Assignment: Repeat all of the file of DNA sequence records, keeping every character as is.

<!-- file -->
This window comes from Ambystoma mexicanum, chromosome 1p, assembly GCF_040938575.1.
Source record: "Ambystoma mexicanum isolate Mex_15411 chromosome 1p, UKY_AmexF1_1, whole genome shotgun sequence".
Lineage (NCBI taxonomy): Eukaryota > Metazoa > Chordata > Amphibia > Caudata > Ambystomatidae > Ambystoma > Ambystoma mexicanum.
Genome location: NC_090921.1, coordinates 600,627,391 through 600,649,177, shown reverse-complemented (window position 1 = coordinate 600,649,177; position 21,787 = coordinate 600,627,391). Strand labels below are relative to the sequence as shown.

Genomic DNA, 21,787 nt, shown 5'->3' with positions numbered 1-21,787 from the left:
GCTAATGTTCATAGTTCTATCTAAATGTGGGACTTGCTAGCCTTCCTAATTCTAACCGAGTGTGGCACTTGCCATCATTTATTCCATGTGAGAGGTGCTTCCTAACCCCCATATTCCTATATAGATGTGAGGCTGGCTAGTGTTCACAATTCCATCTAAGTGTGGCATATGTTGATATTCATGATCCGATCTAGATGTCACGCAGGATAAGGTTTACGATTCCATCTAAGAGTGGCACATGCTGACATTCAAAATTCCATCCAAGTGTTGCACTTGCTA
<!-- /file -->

This window comes from Ambystoma mexicanum, chromosome 1p, assembly GCF_040938575.1.
Source record: "Ambystoma mexicanum isolate Mex_15411 chromosome 1p, UKY_AmexF1_1, whole genome shotgun sequence".
Lineage (NCBI taxonomy): Eukaryota > Metazoa > Chordata > Amphibia > Caudata > Ambystomatidae > Ambystoma > Ambystoma mexicanum.
Genome location: NC_090921.1, coordinates 600,627,391 through 600,649,177, shown reverse-complemented (window position 1 = coordinate 600,649,177; position 21,787 = coordinate 600,627,391). Strand labels below are relative to the sequence as shown.

Genomic DNA, 21,787 nt, shown 5'->3' with positions numbered 1-21,787 from the left:
GCTAATGTTCATAGTTCTATCTAAATGTGGGACTTGCTAGCCTTCCTAATTCTAACCGAGTGTGGCACTTGCCATCATTTATTCCATGTGAGAGGTGCTTCCTAACCCCCATATTCCTATATAGATGTGAGGCTGGCTAGTGTTCACAATTCCATCTAAGTGTGGCATATGTTGATATTCATGATCCGATCTAGATGTCACGCAGGATAAGGTTTACGATTCCATCTAAGAGTGGCACATGCTGACATTCAAAATTCCATCCAAGTGTTGCACTTGCTA